Two alleged Syrian spies have been arrested for spying on Syrian dissidents in Germany. The intelligence agencies say that such spying is by no means rare but they do what they can to protect them.
There was a knock on Ferhad Ahma's door in the middle of the night. Ahma comes from Syria, but he's now a local politician in Berlin, and he was awake at the time. Naturally, he asks who's there. "Police," comes the answer. He opens the door - two masked men storm in and start beating him with batons for minutes on end. They don't say a word. A neighbor hears his screams - and the attackers flee as he arrives in the flat.
That was back in December, but the security services are still investigating the incident. Ahma believes that his attackers were with the Syrian secret service, which is alleged to spy on supporters of the opposition in Germany and put pressure on them. Ever since the unrest began in Syria, Ferhad Ahma has been supporting the opposition as a member of the Syrian National Council. It would appear that he's not a unique case.
For months now, the Berlin state domestic intelligence agency has been keeping an eye on a number of people connected to the Syrian embassy who are considered suspicious. What they found out was evidently so serious that on Tuesday an operation took place in which more than 70 police officers searched several apartments and arrested two people who were suspected of having worked for the Syrian secret service.
Foreign intelligence agencies actively observe dissidents living in Germany
Foreign secret services active in Germany
According to the information held by the German security services, political or religious dissidents who have come to Germany from certain countries may well find themselves under observation by the secret services of their countries of origin. But is it likely that they will actually be physically attacked while they are in Germany? The German security services say they have no information on that.
But accusations about the Iranian and the Turkish secret services have come to their attention. Turkish agents, for example, are said to have spied on supporters of the terrorist Kurdish Workers' Party, the PKK, in Germany. Turkish Kurds who were traveling to Turkey would find that their passports would not be extended, or they would be stopped from leaving the country. Those who had applied for political asylum in Germany are said to have been threatened with problems for their families back home.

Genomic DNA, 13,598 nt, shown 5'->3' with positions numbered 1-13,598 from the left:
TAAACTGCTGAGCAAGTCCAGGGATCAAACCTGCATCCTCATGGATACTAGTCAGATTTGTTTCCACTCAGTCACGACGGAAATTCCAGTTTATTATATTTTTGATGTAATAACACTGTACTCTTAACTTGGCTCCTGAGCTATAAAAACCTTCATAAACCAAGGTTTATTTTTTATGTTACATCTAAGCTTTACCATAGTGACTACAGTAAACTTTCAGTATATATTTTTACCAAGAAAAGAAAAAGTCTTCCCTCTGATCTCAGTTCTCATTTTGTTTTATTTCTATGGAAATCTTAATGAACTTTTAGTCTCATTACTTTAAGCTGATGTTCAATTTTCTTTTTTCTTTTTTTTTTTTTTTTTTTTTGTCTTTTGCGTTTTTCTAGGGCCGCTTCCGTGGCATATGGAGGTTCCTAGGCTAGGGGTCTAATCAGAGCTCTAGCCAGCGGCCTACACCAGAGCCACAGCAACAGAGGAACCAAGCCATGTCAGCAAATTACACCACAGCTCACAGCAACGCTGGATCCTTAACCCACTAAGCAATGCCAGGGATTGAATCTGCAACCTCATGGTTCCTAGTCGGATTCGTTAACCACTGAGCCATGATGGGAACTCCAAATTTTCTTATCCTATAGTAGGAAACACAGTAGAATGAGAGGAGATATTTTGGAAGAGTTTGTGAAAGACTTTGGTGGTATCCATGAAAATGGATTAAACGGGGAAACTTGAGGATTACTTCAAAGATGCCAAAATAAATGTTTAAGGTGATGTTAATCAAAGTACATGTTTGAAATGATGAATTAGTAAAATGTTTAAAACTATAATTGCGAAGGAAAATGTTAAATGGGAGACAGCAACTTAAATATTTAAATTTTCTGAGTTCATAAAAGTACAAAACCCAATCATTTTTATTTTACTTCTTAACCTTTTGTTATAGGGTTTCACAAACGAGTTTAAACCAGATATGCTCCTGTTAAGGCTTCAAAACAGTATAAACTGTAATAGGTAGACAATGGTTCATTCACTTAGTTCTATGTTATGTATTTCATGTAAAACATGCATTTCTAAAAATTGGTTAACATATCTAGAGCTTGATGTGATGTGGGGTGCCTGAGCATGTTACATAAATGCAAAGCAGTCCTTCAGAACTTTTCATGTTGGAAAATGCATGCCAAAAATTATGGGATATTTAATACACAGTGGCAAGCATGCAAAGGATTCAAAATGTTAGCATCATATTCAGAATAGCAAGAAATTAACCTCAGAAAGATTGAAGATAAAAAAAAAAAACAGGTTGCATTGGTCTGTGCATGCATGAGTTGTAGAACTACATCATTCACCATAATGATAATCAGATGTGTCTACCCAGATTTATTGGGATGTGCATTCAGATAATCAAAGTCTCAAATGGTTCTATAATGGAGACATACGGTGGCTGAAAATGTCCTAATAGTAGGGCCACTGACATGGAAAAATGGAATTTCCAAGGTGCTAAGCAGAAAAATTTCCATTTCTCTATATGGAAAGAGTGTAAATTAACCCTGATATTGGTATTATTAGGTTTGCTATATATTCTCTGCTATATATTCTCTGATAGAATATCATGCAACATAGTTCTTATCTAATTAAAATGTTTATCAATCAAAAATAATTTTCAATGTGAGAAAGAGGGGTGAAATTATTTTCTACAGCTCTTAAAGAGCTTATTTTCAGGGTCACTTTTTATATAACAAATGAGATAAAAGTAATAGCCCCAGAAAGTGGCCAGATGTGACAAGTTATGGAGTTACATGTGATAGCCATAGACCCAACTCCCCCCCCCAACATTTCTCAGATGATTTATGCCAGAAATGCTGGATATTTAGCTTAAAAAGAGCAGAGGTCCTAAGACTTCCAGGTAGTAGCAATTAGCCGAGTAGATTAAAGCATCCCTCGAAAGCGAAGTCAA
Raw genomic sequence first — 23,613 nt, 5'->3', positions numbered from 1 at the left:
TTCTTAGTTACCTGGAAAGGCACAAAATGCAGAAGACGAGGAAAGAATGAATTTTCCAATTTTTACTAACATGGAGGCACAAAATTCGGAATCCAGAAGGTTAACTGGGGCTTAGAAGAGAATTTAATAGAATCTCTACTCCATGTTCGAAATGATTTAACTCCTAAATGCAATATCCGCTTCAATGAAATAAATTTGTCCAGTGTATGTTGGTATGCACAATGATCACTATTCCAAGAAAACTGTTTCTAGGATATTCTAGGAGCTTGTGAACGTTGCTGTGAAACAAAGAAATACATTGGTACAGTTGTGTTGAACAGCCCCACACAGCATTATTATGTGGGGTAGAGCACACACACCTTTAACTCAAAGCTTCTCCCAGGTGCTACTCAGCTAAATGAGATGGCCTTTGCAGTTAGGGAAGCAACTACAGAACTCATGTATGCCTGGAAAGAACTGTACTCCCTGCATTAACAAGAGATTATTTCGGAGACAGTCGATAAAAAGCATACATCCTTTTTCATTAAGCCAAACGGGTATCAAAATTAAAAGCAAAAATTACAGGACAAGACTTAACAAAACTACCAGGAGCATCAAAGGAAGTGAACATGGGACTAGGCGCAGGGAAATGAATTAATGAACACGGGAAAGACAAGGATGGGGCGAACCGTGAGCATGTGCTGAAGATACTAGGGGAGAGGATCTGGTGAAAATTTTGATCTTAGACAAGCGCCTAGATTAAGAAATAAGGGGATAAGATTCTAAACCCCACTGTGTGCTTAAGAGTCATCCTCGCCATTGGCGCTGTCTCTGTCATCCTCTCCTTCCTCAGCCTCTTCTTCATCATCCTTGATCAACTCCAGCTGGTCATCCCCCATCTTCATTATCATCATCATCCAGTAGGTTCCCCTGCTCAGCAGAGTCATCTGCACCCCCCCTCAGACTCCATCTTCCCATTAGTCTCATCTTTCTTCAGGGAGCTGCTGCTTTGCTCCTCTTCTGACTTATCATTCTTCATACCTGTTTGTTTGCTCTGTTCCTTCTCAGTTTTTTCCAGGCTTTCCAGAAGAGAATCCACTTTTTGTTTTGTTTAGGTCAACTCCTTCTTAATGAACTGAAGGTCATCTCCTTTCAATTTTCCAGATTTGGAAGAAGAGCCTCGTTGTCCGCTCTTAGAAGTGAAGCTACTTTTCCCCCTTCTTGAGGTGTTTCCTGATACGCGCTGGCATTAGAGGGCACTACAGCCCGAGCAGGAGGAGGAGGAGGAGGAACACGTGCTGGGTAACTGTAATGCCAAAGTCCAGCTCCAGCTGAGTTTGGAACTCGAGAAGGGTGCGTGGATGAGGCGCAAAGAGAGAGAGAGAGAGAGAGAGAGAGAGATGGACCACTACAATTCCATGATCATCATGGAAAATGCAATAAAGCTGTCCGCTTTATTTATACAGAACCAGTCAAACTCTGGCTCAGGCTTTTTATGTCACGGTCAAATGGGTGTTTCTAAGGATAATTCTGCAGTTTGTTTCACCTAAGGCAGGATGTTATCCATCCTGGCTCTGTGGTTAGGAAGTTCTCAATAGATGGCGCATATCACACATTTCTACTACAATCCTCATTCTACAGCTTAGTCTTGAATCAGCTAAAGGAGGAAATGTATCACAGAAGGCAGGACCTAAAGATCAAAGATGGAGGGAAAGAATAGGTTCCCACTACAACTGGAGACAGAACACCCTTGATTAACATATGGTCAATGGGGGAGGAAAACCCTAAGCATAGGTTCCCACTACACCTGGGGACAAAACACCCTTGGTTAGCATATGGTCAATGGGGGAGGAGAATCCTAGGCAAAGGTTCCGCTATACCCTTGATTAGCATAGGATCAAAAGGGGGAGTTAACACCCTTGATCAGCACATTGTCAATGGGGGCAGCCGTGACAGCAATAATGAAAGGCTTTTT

The exiled Syrian Sondos Sulaiman described her experiences to Amnesty International. She said the local security police put her under pressure by making repeated visits to her family in Hama and Damascus. Sulaiman's family was interrogated about her activities in Germany; her brother was threatened with imprisonment if he refused to put pressure on Sulaiman to stop her activities against the Syrian ruler, Bashar al-Assad. According to the International Society of Human Rights in Berlin, Egyptian refugees who have converted from Islam to Christianity have also been threatened.
Germanytries to protect dissidents
There isn't any special program to protect supporters of opposition groups or politically persecuted immigrants in Germany. But the constitution and the criminal code apply to every person who finds themselves on German soil. Even if no decision has yet been reached on asylum status, a refugee does not live outside the protection of the law. The police are obliged to investigate any kind of threat; there's no need for violence actually to have taken place. Even a verbal threat is a crime in Germany and must be prosecuted by police.
In cases where dissidents' families are threatened in their home countries, the police try to pass this information on to the political level. The foreign ministry and the foreign minister, Guido Westerwelle, have made it very clear that there will be no tolerance of threats or attacks on dissidents in Germany. "That applies to everyone, whatever country they come from," says the ministry. Across party lines, members of the Bundestag ensure that those belonging to certain nationalities are given special consideration: for example, an agreement with Syria under which the country takes back rejected asylum seekers has been suspended, so that no Syrian refugees need to fear being deported, even if their application for asylum is refused.
But the domestic intelligence agencies in Germany can do little against threats to members of political opposition groups. Under the law, the agencies observe the activities of foreign secret services operating in Germany. But there has to be concrete evidence of a crime, or clear danger to life and limb, before the police and prosecutor are informed. Only they - and not the intelligence agencies - are allowed to take action against suspects. That means that it all depends on good communications between the intelligence agencies and the police. In the case of the Syrian dissidents who thought they were being spied on, that seems to have worked well. But they had drawn attention to themselves by publishing a website on which they listed everyone who believed they were being persecuted by the Syrian secret service.
Author: Wolfgang Dick / mll
Editor: Spencer Kimball